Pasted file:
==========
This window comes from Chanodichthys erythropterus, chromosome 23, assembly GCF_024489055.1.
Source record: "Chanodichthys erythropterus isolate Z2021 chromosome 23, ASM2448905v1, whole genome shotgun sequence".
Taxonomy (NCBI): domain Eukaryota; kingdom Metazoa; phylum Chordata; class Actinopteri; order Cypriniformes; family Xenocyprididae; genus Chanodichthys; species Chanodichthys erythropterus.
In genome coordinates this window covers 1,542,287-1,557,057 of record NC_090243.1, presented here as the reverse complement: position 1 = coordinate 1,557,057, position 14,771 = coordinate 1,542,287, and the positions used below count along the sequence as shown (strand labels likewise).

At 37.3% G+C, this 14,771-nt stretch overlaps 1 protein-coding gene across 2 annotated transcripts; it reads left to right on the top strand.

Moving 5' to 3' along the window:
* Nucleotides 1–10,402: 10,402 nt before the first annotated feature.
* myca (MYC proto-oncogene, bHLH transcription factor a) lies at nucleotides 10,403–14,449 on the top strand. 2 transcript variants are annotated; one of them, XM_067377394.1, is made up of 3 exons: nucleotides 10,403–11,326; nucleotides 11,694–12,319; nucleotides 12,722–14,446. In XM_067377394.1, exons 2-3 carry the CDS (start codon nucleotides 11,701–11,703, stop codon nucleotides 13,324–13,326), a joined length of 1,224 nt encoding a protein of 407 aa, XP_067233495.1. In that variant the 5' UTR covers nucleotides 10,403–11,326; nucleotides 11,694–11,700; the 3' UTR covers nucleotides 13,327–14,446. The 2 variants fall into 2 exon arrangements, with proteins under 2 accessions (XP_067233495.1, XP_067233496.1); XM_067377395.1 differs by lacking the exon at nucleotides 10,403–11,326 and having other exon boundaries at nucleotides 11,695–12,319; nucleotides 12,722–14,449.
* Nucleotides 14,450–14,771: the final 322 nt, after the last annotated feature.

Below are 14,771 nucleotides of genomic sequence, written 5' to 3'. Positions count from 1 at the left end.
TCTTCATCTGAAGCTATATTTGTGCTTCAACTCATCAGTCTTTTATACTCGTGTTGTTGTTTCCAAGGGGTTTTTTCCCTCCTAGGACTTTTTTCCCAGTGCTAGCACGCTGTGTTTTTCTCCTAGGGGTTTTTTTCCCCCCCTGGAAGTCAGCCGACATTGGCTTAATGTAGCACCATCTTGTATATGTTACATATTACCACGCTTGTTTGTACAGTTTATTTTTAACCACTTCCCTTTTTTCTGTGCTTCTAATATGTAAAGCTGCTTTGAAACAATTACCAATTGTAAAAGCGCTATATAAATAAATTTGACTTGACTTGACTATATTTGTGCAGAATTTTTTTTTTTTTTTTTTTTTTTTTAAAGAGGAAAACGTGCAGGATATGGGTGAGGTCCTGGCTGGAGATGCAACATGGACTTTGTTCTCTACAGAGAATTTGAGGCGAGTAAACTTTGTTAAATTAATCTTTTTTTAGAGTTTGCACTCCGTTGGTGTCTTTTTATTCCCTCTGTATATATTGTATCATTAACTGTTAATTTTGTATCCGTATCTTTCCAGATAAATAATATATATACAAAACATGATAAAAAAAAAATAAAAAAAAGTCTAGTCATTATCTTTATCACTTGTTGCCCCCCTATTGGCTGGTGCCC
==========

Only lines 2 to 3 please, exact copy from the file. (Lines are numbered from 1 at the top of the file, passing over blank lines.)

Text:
Source record: "Chanodichthys erythropterus isolate Z2021 chromosome 23, ASM2448905v1, whole genome shotgun sequence".
Taxonomy (NCBI): domain Eukaryota; kingdom Metazoa; phylum Chordata; class Actinopteri; order Cypriniformes; family Xenocyprididae; genus Chanodichthys; species Chanodichthys erythropterus.